Rape Culture in Hollywood


Kristina Dawkins, Staff Writer

Sexual assault in show business is nothing new. It has been heavily present within the movie industry since the very start. Though with such relevance and occurrence, one can only wonder why so few stories and public articles about such crimes have been released. Many women know this all too well.

It is an open fact that the movie industry is male-dominated, from the creators to the actors.  Hollywood filmmakers continually take advantage of both their power and influence. Too many women throughout Hollywood, young and old, have their own horrifying and disturbing accounts of assault. It’s awful to know that so many have gone through such events, yet people seem to know so little about the amount of horrible acts that happen to women each day. The men always seem to sit higher than the women; knowing that their victims’ voices will be taken as nothing but noise.

This month, a historic scandal has been dropped; and the world isn’t surprised about its revelations. Harvey Weinstein has been publicly accused of sexual harassment. On October 5th, The New York Times published an article written by Jodi Kantor and Megan Twoheyoct, revealing stories and reports of sexual assault carried out by Weinstein. Claiming the accusations are false, Weinstein and his legal team have threatened to sue the Times over their reports “saturated with false and defamatory statements” about Harvey Weinstein. Yet, over 30 women have come out with similar accounts of abuse.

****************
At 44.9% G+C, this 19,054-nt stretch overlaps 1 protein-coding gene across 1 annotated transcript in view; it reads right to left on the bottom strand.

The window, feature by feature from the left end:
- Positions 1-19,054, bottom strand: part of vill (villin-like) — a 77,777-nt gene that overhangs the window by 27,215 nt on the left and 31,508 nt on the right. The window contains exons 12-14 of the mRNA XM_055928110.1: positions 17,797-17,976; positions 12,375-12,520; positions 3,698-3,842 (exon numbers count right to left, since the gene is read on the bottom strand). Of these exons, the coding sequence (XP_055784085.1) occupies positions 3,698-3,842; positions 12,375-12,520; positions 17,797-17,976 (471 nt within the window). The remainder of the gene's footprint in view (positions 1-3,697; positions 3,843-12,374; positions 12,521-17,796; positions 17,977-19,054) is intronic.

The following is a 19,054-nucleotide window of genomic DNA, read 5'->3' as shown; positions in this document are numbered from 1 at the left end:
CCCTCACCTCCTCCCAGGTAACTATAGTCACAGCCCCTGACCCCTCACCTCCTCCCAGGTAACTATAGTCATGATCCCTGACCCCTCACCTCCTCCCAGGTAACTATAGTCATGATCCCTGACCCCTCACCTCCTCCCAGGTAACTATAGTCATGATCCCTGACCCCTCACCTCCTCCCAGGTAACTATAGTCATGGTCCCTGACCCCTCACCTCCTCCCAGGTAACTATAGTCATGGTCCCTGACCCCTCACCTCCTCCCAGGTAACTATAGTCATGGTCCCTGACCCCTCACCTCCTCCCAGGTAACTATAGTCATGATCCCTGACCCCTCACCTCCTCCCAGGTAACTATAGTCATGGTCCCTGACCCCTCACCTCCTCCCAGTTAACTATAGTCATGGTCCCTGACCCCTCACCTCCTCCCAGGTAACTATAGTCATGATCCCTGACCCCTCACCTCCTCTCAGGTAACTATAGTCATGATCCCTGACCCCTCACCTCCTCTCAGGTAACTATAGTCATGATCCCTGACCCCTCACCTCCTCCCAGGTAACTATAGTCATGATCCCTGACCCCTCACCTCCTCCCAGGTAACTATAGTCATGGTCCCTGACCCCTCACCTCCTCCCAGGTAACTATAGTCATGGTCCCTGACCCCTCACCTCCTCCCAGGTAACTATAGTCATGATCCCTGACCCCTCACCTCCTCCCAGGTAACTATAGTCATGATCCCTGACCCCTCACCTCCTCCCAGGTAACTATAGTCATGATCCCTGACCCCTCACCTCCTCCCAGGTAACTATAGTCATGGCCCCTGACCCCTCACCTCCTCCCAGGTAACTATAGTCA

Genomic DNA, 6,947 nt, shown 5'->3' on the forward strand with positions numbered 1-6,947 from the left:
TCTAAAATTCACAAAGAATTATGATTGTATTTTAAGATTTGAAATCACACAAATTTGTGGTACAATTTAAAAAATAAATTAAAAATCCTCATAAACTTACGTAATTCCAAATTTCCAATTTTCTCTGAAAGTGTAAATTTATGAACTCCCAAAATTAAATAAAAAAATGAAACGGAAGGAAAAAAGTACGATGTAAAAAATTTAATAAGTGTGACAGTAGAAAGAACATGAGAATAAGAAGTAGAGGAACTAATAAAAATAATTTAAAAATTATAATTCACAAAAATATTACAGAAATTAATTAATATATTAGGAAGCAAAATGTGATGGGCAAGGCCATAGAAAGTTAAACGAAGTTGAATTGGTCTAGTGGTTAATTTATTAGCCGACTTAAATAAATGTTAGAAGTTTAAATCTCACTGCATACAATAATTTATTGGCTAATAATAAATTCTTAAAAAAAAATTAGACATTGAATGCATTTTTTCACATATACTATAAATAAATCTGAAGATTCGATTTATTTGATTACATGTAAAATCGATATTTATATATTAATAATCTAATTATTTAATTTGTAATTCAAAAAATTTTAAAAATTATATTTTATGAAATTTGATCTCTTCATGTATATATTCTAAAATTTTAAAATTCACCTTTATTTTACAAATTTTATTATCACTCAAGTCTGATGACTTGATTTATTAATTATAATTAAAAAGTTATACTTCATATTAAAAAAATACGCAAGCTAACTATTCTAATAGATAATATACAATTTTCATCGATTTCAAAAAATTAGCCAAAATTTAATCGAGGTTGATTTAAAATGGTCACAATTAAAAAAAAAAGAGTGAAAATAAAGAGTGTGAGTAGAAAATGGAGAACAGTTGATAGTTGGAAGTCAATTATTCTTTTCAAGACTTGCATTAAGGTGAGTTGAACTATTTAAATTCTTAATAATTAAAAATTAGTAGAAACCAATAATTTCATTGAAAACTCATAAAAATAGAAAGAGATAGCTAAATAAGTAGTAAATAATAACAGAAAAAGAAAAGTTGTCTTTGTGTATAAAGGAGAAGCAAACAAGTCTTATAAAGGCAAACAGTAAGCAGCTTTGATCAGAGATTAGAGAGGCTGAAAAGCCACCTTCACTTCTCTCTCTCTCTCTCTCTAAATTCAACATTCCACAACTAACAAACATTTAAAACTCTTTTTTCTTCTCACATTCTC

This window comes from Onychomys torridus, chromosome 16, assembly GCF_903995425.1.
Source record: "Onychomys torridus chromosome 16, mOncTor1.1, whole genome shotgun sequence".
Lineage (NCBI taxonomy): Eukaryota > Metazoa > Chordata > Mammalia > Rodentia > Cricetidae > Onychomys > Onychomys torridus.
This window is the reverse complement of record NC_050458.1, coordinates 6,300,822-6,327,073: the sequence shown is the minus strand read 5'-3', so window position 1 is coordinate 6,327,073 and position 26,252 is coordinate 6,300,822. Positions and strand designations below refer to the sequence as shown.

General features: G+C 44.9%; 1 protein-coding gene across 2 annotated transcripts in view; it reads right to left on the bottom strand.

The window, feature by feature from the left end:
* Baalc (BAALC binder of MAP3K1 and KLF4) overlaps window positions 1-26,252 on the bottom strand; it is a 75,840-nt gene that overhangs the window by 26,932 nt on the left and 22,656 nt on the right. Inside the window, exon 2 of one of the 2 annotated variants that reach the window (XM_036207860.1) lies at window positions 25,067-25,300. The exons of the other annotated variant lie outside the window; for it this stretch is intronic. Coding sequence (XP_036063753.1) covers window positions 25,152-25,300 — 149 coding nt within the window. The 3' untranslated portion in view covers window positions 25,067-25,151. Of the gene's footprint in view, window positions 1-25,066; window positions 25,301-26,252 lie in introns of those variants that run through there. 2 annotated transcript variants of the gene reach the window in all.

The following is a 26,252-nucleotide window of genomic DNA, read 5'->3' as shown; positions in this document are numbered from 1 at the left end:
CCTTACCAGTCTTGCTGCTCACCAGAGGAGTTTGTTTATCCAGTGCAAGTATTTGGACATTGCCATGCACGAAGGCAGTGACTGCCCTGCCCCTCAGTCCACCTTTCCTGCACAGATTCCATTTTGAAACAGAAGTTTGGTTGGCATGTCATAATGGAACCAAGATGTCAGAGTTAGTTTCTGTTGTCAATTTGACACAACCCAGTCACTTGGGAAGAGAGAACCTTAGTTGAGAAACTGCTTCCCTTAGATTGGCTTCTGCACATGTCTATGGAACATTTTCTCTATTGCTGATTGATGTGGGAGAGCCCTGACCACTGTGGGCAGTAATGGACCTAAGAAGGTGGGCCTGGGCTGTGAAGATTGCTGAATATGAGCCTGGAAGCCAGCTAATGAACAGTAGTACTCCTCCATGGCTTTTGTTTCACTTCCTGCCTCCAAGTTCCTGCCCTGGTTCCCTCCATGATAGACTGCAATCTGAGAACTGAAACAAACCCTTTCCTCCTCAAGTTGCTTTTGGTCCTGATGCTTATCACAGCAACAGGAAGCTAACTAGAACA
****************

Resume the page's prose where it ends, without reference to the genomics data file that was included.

Rose McGowan, an American actress, director, producer, and singer, has her own frightening memories of Harvey Weinstein. In 1997, a $100,000 settlement was reached to “buy peace” between the parties. 20 years later, McGowan made the decision to break her silence. In a string of tweets on October 12, she tags Amazon CEO Jeff Bezos explaining,  “I told the head of your studio that HW raped me. Over & over I said it. He said it hadn’t been proven. I said I was the proof.” She goes on to urge Bezos to “stop funding rapists.” This is only one of many stories from women all across Hollywood, who are coming out to share their voices.

The importance of having these conversations is vital to let women and girls around the world feel comfortable sharing their stories. 10th grader Michelle Skinner believes that this issue needs to be adressed socially, rather than politically. The focus needs to be the victims, as Skinnner  expresses that “it is something that has many more negative effects than people think.” Statistics show that one in four women will be sexually assaulted in their lifetime, along with one in six women that will experience attempted or completed rape in their lifetime. This is reality. We can’t continue to run away from what is constantly happening around us each and every day. Being silent is being complicit.